Science Spotlight

Breast imaging in symptomatic younger women: ultrasound vs. mammogram?

Dec. 16, 2012

35-year-old woman with palpable left breast lump. (A) Whole-breast mediolateral mammographic image reveals no abnormality at area of concern (marked by white point). (B) Targeted ultrasound image shows solid mass with irregular shape, indistinct and angular margins. Histopathology revealed invasive ductal carcinoma.
Image adapted from Brasky et al.

Recent changes in recommendations for routine breast cancer screening practices in younger women have been high-profile and controversial. Less attention has been received by breast imaging recommendations for younger women who are experiencing symptoms, such as breast pain or a palpable lump. The American College of Radiation (ACR) currently recommends that women over the age of 30 who present with focal (localized) symptoms undergo a mammogram. However, breast tissue in women ages 30-39 is extremely dense, which reduces the effectiveness of mammography. In Europe, ultrasound is the primary imaging modality recommended for such women.

Dr. Constance Lehman of Public Health Sciences, SCCA, and UW Department of Radiology, and colleagues, undertook a study to compare the accuracy of breast ultrasound versus mammography in women ages 30-39 who were experiencing focal breast symptoms. They used medical records to identify women who underwent both ultrasound and mammogram, excluding those with non-focal symptoms, or those who were undergoing follow-up for a screening mammogram or for a known cancer. They identified breast cancer outcomes via linkage to tumor registry, requiring at least 24 months of follow-up time.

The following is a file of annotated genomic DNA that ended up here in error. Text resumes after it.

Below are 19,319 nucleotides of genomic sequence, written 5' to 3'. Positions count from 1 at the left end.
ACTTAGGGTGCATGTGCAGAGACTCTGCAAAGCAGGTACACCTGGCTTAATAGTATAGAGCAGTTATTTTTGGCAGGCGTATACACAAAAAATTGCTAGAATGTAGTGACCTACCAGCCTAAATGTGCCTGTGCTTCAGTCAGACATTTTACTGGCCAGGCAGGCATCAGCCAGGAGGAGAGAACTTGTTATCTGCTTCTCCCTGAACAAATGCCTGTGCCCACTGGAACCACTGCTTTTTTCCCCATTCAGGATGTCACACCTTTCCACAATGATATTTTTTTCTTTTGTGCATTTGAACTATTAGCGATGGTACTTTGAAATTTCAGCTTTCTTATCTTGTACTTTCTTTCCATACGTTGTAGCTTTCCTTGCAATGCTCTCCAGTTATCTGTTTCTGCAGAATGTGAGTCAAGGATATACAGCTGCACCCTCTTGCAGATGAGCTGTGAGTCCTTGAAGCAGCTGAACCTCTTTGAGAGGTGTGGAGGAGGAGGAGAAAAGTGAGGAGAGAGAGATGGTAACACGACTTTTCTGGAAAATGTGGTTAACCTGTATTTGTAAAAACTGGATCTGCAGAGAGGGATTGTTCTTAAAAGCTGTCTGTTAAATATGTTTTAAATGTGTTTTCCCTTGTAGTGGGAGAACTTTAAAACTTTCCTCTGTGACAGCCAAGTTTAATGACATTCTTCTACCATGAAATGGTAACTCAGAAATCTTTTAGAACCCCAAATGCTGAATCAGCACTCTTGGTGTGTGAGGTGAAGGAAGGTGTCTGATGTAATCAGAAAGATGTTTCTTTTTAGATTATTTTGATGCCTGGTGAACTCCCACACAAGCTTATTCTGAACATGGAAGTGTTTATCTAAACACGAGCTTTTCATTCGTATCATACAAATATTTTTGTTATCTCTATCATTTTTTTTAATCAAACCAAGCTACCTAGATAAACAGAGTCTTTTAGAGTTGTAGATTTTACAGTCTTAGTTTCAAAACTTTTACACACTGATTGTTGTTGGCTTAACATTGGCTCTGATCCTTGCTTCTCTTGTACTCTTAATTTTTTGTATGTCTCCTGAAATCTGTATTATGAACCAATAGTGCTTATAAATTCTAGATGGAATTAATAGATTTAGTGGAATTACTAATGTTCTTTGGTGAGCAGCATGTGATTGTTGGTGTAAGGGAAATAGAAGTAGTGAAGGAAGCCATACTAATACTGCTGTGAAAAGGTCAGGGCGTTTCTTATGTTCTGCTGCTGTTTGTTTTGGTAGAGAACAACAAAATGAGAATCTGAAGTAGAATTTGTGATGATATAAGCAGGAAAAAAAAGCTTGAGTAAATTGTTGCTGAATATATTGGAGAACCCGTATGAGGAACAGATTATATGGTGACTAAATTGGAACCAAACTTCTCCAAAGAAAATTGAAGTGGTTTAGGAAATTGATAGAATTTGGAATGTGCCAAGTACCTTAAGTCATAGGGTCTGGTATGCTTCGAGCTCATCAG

1208 cases of focal breast symptoms were included, in a total of 954 women (some women had multiple instances of symptoms; these were included separately). Of these, 23 (1.9%) were determined to be breast cancer; the rest were benign. Ultrasound was highly sensitive in this population of symptomatic younger women, detecting 95.7% of the cancers, versus mammography, which detected only 60.9% of the cancers. The negative predictive value was 99.9% for ultrasound and 99.2% for mammography, meaning that approximately 1 out of 1000 such women would have a false negative test result (i.e. a cancer would be missed) by ultrasound, versus approximately 1 out of 250 such women would have a cancer missed by mammogram.

Even among symptomatic women at this younger age, the occurrence of breast cancer is relatively low (1.9%). But ultrasound appears to be more effective at catching these cancers than mammograms, because breast tissue is so much more dense in women ages 30-39. Investigators conclude that mammograms add very little whereas ultrasound has great utility, indicating that perhaps ultrasound, and not mammogram, should be the recommended imaging technique in women ages 30-39 with focal breast symptoms.

Lehman CDLee CILoving VAPortillo MSPeacock SDemartini WB. 2012. Accuracy and value of breast ultrasound for primary imaging evaluation of symptomatic women 30-39 years of age. Am. J. Roentgenol. 5:1169-77.